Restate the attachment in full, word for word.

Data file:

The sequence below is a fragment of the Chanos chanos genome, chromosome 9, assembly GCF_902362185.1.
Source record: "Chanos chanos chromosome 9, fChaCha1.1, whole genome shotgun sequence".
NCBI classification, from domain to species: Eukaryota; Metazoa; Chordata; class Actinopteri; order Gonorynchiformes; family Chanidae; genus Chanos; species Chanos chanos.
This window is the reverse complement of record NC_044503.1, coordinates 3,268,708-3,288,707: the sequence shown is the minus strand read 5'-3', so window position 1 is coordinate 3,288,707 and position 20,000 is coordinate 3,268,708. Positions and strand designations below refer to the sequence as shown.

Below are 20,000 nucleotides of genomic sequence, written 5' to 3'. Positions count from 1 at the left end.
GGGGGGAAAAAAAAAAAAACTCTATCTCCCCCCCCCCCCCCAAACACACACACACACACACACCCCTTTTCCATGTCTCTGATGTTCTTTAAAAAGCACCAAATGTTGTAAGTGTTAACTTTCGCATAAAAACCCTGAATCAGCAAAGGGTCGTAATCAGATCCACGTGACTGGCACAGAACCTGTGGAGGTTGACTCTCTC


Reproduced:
The sequence below is a fragment of the Chanos chanos genome, chromosome 9, assembly GCF_902362185.1.
Source record: "Chanos chanos chromosome 9, fChaCha1.1, whole genome shotgun sequence".
NCBI classification, from domain to species: Eukaryota; Metazoa; Chordata; class Actinopteri; order Gonorynchiformes; family Chanidae; genus Chanos; species Chanos chanos.
This window is the reverse complement of record NC_044503.1, coordinates 3,268,708-3,288,707: the sequence shown is the minus strand read 5'-3', so window position 1 is coordinate 3,288,707 and position 20,000 is coordinate 3,268,708. Positions and strand designations below refer to the sequence as shown.

Below are 20,000 nucleotides of genomic sequence, written 5' to 3'. Positions count from 1 at the left end.
GGGGGGAAAAAAAAAAAAACTCTATCTCCCCCCCCCCCCCCAAACACACACACACACACACACCCCTTTTCCATGTCTCTGATGTTCTTTAAAAAGCACCAAATGTTGTAAGTGTTAACTTTCGCATAAAAACCCTGAATCAGCAAAGGGTCGTAATCAGATCCACGTGACTGGCACAGAACCTGTGGAGGTTGACTCTCTC